Teachers have more instructional choices than ever before. Online lessons, classroom simulations, centers, discussion groups, videos to name a few. How do educators strike a balance meeting curriculum goals, state standards and keeping busy middle school students engaged? Mini lessons are key components to this goal. Every week they are built into science lessons and they help students connect topics and understand larger goals.
What is a mini lesson
A small 15-minute direct instruction lesson where the teacher introduces, reinforces or challenges students to learn a topic. For example, when my student engages in the Bouncing ball lab, a classic science lab where students graph the relationship between drop height and rebound height. Prior to the start of this activity, we do a brief discussion on data types and analysis of data. This sets them up perfectly understand why they are studying data in science lab. Mini lessons depart from a traditional classroom lecture in the length of time, rather than a 40 minute teacher led session, these are broken down into smaller segments more suited for middle level students.
What is a mini lesson made of?
Bell Ringer (3 to 5 minutes)
Students need to be engaged quickly at the start of class, bell ringers can be anything you can bend, twist or connect to the lesson. The other day I posted stats from students favorite NFL team and asked them if the stats indicated a win or a loss (drawing conclusions!). Or when doing a genetics problem to open class themed after sponge bob, while playing a Sponge Bob music track, kids loved it. On a side note, it was fun to watch 8th graders (who are too cool for about everything) sing Sponge Bob. Aside from getting kids on track at the start of class, these also serve as great classroom management tools (Busy hands are happy hands!)
Core Lesson Next 10 Minutes
This is the section where you get to talk, ask questions, probe and activate your learners on a subject. I specifically target these to our “objectives” which are classic learning goals. Speak with enthusiasm, teach like your hair is one fire. This is the most fun part of teaching. This is where kids connect to the person that is their teacher. Don’t be afraid to add kids to your discussion, I frequently throw kids into black holes (talking about scientific theories), push kids off the roofs (scientific laws) in these sessions. Kids laugh. The minute you speak a student’s name in this type of session you will be sure to get smiles. In addition, high quality visuals help connect students to the concepts being taught especially your visual learners.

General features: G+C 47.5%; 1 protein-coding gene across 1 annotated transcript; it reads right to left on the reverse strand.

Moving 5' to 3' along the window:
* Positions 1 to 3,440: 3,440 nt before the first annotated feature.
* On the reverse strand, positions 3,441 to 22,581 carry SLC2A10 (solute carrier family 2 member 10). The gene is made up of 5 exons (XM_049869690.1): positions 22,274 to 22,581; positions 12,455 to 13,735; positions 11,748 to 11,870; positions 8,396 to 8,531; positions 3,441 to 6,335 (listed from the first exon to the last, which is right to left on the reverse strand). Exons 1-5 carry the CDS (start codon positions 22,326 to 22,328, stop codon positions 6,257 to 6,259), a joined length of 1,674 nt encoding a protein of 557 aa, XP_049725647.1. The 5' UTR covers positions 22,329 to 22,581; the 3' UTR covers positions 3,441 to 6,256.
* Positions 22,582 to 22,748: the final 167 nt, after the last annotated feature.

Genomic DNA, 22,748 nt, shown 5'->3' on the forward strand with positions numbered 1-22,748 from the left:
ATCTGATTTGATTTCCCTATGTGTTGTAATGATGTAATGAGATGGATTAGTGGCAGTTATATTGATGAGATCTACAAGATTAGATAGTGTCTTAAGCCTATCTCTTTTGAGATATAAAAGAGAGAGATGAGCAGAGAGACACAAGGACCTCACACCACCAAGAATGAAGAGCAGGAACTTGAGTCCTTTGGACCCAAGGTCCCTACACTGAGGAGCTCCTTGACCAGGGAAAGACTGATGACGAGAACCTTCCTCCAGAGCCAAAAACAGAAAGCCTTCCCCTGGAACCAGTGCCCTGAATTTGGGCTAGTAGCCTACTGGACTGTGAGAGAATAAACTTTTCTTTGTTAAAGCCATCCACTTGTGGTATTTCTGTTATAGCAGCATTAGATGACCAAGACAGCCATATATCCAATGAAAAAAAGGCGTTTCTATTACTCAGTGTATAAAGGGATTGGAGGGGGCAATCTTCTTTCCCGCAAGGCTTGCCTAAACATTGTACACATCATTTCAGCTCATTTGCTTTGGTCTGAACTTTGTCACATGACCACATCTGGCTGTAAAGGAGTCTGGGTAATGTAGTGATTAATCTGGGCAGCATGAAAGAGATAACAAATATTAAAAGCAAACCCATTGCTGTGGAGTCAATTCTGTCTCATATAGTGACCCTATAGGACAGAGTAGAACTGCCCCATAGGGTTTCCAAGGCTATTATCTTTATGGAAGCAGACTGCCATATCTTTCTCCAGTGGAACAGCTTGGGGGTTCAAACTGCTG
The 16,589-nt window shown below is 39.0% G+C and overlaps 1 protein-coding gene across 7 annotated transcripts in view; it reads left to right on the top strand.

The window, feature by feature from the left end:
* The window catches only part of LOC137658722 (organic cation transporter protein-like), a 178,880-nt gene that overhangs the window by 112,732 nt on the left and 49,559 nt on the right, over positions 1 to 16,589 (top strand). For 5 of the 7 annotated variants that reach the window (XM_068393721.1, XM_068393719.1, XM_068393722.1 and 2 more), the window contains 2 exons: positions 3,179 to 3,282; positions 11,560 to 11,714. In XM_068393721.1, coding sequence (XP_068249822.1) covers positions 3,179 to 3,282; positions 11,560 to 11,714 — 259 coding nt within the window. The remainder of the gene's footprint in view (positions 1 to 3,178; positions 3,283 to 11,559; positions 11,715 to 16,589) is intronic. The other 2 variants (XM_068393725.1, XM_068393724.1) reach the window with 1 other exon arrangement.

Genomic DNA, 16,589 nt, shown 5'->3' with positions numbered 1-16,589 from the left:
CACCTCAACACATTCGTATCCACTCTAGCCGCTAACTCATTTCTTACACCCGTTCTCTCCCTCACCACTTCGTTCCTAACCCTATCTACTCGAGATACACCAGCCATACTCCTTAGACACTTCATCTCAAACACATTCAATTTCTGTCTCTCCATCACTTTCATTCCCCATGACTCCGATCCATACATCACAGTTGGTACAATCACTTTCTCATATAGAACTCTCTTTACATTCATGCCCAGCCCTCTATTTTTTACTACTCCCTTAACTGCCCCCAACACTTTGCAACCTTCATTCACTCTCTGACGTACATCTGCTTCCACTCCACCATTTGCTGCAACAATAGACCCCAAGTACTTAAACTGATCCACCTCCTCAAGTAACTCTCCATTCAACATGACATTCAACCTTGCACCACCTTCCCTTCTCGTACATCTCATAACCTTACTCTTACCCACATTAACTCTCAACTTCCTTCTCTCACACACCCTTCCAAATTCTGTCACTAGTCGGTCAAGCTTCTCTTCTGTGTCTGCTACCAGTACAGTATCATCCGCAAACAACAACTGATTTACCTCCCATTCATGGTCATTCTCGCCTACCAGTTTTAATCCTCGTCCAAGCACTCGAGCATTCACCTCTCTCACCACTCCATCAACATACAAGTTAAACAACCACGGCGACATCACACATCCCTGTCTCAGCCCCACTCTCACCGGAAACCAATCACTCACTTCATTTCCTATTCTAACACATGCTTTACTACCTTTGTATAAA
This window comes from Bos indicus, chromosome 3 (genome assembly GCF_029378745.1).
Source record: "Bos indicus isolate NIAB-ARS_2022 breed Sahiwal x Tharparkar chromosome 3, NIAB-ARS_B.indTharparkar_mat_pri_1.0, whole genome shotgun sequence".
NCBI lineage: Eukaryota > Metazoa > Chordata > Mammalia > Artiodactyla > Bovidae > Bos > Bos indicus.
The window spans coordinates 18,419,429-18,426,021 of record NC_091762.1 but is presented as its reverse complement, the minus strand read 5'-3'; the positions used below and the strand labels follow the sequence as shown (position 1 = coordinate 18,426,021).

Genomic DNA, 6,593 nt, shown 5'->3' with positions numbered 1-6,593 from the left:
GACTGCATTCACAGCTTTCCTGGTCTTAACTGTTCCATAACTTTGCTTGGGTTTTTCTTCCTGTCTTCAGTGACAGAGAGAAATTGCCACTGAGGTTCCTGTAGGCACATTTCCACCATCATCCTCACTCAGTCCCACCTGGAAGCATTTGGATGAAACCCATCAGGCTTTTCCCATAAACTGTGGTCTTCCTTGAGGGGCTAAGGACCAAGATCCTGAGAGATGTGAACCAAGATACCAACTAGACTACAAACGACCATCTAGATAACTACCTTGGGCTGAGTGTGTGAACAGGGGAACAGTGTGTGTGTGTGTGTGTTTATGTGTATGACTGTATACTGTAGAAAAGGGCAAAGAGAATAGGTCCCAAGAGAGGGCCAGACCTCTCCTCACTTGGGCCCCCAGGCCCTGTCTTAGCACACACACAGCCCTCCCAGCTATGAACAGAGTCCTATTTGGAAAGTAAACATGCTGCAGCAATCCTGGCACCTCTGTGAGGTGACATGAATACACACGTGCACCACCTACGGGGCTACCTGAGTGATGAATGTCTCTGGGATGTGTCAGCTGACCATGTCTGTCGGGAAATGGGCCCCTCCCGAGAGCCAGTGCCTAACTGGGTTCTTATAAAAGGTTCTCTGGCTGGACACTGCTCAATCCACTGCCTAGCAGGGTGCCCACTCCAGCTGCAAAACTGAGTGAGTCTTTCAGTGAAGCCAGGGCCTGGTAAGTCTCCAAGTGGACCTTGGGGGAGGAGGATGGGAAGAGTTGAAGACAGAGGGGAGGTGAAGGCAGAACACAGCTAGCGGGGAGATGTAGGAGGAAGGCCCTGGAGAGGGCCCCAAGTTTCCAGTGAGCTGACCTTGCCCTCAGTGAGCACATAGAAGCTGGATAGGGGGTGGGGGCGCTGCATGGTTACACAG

During this session notetaking skills are taught. Students need to be able record thoughts, ideas and concepts to review and reflect upon later. I like the Cornell note method because of the Summary section you find at the bottom of the page. The summary is perfect for a next day bell ringer or end of class closure session. It is essential to have kids reflect on what they learned in a few sentences within 24 hours, this goes a long way developing long term learning. I generally provide some sort of incomplete notes for kids. This ensures I am meeting my students IEP requirements. I would rather err on giving everyone help, then ignore kids who need it.
Length of Mini Lessons
Mini lessons need to be adjusted based on grade levels. Sixth grade would be closer to 10 minutes while Eighth graders could be stretched to 20 minutes. Each grade level in unique and you will find that pacing and on task behavior linked. Eight graders preparing for high school can handle longer sustained sessions, with deeper questions and a faster pace than sixth graders.
What do I do afterwards?
This is where classic middle school activities come into play. Lab activities, cooperative learning groups, individual practice follow the mini lesson. This allows kids to get up and move, apply what they learned and explore different concepts. Mini lessons connect the dots between lesson activities and major course concepts. Middle school kids move from one place to the next, its important to give them opportunity to reflect and grow. Additionally face to face group teaching provides that personal connection that students crave.
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Middle School Resources to Engage Kids
Love this one, simple but effective.
What if Jupiter was a star?